Difference Between Tennis Shoes and Sneakers

While many of us may use the terms tennish shoes and sneakers interchangeably, some shoe enthusiasts do not agree the terms are synonymous. The significant differences these consumers usually identify are explained in more detail below.

Tennis Shoes

As athletic shoes had a primary origination on the tennis and croquet courts, it is only natural that we would refer to them as tennis shoes. As the athletic shoe design became more complex and individualized to different sporting events, the name still stuck. However, many tennis shoe wearers claim that when referring to “tennis shoes,” you are talking about the shoes explicitly designed for use on the tennis court.

Here are some primary tennis shoe identifiers:

  • Lateral support
  • Made with shock-absorbent materials
  • Non-scuffing soles
  • Usually only sold in athletic or sporting goods stores
  • Higher price point since they’re a specialty shoe

As the game of tennis is a high-intensity sport that involves frequent changes in position and fast reaction time, shoes designed for the sport are specific to the needs of the players. Still, you will find that most North Americans refer to any athletic footwear as a tennis shoe, no matter the sport they’re associated with.


As described earlier in this article, the term sneakers came about when athletic shoes entered the scene as casual, everyday apparel. While some regions of the world still refer to all athletic shoes as sneakers, it is most commonly seen that sneakers are casual and comfortable. The only real similarity between a sneaker and tennish shoe is the rubber sole.

Since sneakers are not typically designed for a specific activity, they tend to be more comfortable to wear and allow for more flexibility. This loose-fitting style would not be conducive to most sporting events and is only applied in the casual footwear designs.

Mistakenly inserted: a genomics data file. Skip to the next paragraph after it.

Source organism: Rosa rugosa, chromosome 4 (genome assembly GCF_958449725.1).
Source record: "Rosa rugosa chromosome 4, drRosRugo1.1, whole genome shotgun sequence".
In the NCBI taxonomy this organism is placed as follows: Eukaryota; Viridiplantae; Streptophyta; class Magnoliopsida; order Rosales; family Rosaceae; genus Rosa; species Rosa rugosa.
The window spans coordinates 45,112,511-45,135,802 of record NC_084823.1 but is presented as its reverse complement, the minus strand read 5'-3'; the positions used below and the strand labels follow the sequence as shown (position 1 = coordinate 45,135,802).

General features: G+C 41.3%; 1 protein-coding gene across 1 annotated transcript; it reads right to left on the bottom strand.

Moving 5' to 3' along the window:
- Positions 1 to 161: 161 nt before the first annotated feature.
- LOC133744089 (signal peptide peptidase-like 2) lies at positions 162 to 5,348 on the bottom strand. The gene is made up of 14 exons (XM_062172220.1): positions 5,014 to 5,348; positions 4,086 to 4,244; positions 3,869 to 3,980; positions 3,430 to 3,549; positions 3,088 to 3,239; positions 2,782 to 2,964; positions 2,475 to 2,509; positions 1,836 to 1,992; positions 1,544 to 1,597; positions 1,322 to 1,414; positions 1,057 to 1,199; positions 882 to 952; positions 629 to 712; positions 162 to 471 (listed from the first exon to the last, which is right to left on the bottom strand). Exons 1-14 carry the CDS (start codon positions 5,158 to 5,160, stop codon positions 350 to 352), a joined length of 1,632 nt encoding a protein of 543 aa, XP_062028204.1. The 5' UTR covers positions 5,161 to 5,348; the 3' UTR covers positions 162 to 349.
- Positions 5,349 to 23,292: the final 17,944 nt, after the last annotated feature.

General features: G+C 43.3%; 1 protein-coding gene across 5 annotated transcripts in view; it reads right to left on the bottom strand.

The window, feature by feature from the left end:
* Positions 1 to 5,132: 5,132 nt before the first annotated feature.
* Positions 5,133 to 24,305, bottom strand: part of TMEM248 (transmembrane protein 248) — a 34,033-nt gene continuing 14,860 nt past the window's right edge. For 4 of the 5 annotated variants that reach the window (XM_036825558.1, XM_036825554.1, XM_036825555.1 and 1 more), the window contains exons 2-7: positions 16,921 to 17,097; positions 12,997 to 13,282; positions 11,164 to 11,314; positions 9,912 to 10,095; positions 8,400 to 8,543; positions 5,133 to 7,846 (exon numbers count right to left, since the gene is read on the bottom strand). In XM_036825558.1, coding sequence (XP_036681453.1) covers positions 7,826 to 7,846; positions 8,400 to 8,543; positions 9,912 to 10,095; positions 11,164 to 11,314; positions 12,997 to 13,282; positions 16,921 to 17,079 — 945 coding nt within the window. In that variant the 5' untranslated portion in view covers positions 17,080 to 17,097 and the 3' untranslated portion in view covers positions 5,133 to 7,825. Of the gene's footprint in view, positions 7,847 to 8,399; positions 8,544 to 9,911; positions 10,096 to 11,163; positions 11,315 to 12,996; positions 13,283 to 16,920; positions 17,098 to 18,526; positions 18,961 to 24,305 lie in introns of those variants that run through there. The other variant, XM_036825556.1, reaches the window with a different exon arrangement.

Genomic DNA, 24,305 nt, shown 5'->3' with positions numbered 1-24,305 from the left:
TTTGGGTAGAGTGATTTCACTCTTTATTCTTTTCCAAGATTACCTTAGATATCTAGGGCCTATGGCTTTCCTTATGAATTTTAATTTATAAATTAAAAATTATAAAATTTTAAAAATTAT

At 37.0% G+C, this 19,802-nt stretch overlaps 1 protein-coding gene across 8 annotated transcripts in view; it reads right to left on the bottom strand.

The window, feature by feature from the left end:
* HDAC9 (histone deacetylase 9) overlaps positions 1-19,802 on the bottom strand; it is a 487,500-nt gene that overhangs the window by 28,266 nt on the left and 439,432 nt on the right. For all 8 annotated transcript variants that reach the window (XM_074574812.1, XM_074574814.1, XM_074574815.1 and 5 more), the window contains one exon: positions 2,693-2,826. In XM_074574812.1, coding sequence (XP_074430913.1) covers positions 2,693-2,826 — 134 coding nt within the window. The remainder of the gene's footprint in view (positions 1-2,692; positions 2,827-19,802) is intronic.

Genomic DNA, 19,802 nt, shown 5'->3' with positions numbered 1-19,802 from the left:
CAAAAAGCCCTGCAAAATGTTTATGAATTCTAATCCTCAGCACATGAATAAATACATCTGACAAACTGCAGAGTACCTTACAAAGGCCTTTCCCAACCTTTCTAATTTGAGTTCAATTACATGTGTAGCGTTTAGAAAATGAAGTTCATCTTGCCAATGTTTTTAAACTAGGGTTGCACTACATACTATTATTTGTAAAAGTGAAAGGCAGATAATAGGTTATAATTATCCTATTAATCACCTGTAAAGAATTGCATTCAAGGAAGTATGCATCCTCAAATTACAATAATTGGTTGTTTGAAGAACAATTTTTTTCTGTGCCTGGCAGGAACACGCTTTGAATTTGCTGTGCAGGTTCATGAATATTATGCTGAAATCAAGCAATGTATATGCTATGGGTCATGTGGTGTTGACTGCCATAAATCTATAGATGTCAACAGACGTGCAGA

Here are some primary sneaker identifiers:

  • Little to no lateral support
  • Soles will vary by design, but many do not have anti-scuffing properties
  • They generally will not have a shock-absorbing design
  • Sneakers are available in major department and apparel stores, not athletic departments
  • Sneaker designs are more artistic versus for practical use
  • Sneakers have a specific cultural following

Sneakers have a long-standing history in the world of footwear. Terminology for these casual shoes is niche-specific in the form of culture, not necessarily activity. While some geographical areas still refer to all athletic shoes as sneakers, the term is most often reserved for the style of the shoe, not the application.

Other Common Tennis Shoe Terms

Tennis Shoes is a term used most often in the United States and Australia when describing athletic or sporting shoes worn during training or athletic events. While tennis shoes are a common form of footwear all over the world, it seems that most countries or regions have come up with their names for the type of shoe.

Other Names for Tennis Shoes:

  • Training Shoes or Trainers (Britain)
  • Daps (Wales)
  • Sneakers (North America, New Zealand, and Australia)
  • Kicks (Urban areas of the United States)
  • Sport Shoes, Tennies, Sneaks, or Takkies (South Africa)
  • Canvas Shoes (Nigeria)
  • Runners or Gutties (Canada, Scotland, and Australia)
  • Sportex (Greece)
  • Joggers (UK and Australia)
  • Rubber Shoes (Philippine English)

These types of athletic shoes have gone by many names, and the phrasing often changes with time and geographical area. Many terms listed above are considered to be slang and are only used by certain sects of society. One thing that can be agreed on is that the type of shoes everyone is referring to were initially worn for physical activity and now have become an everyday fashion statement.

David Lee

Hey there, my name is David Lee and I am the person behind this website. I started playing tennis over 20 years ago and on this site I will show you how to enjoy tennis.